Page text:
To close the week, Business Edge takes a look at the call from the Common Market for Eastern and Southern Africa to free movement protocols among its member states. During the week, COMESA had once again pushed for the implantation of the said protocol, which only four of the twenty-one member countries had adopted before now. The trading bloc was created to foster better trade relations among the group of countries, however, it hasn’t been all smooth sailing at all. Between 1997 and 2007, Lesotho, Mozambique, Tanzania, Namibia and Angola all withdrew from their membership in COMESA. It then brings up the question of the necessity of COMESA as a bloc, the need for free movement as well as the continued trade relationships in both regions. To discuss with Tolulope Adeleru-Balogun is Dr XN Iraki, economist and associate professor at the University of Nairobi, Kenya.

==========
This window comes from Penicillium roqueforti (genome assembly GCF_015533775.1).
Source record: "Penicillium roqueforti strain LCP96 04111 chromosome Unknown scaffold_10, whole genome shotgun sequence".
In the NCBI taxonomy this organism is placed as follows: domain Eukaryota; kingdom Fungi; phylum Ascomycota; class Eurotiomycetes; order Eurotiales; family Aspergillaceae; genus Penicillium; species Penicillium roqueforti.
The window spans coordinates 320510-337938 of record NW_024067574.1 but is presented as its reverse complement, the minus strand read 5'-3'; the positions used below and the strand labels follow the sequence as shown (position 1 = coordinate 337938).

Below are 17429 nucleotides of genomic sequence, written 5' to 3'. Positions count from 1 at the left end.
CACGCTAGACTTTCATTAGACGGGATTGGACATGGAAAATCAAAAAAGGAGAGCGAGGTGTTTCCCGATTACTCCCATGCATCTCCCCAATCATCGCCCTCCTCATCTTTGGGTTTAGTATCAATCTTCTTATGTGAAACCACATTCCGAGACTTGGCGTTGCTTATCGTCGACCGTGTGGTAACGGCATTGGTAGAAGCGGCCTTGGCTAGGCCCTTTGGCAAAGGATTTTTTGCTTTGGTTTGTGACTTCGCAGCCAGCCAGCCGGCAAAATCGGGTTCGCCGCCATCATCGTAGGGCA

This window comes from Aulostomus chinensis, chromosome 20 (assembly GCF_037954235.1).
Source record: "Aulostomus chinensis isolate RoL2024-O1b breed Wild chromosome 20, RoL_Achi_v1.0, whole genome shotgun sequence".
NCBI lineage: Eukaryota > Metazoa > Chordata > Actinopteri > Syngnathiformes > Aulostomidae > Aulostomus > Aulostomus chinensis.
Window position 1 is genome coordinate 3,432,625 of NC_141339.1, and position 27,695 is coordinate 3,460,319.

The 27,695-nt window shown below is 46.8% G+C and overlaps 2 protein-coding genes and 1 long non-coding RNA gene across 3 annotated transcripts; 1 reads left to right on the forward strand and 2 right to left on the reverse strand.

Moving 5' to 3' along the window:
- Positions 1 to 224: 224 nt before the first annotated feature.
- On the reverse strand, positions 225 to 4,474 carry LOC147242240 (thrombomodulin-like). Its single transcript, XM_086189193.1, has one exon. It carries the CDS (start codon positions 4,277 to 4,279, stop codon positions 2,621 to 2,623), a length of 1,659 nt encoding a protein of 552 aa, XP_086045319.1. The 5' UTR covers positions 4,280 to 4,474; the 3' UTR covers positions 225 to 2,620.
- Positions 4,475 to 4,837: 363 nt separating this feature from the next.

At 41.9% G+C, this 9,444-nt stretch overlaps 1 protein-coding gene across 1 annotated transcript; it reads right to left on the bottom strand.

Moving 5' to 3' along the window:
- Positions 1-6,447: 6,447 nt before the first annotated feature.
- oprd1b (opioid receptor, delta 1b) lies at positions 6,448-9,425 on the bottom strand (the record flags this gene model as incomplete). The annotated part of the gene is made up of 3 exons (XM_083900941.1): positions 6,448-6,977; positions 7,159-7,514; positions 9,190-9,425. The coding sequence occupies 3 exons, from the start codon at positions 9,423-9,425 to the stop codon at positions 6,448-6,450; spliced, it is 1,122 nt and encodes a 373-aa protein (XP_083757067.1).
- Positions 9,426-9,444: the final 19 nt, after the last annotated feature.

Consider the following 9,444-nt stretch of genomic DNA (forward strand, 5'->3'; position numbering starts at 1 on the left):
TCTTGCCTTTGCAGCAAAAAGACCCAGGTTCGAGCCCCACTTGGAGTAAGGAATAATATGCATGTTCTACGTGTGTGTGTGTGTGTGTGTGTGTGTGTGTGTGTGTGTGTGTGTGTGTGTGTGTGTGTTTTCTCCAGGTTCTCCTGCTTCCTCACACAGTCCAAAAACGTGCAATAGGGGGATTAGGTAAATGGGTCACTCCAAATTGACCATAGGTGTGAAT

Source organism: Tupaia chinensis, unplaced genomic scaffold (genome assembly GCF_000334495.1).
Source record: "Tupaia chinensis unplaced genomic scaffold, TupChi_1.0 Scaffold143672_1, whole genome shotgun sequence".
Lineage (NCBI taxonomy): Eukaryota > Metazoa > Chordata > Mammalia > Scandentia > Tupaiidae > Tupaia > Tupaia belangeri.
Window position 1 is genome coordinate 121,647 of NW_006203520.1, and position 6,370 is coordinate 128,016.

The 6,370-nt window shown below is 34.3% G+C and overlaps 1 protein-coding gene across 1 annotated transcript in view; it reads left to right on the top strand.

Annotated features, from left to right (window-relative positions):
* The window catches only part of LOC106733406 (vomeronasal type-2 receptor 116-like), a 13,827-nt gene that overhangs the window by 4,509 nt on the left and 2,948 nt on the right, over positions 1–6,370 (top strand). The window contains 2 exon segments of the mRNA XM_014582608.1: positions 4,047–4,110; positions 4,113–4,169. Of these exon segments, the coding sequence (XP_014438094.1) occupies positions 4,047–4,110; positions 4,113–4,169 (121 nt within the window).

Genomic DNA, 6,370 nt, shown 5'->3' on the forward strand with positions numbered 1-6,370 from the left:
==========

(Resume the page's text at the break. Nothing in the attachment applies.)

A trade agreement is not limited to the passage of goods alone; it also includes the movement of people from one country to another, Dr Iraki says while explaining why only four of the twenty-one COMESA countries have the free movement protocol in place since 2001. “One of the reasons [the agreement] hasn’t worked well is the political will. The countries signed into COMESA but there wasn’t enough political will to implement it.” More damningly, there wasn’t enough investment into infrastructure such as roads, which will make movement easy.
That said, the benefits of having such an agreement in place are enormous. The four countries that have adopted it – Burundi, Kenya, Rwanda and Zimbabwe – have benefited from the free movement of goods and services. Having it in place helps to learn how to compete with imports from neighbouring countries and ultimately become a favourable destination for business.
Watch the full Business Edge conversation with Dr Iraki above.
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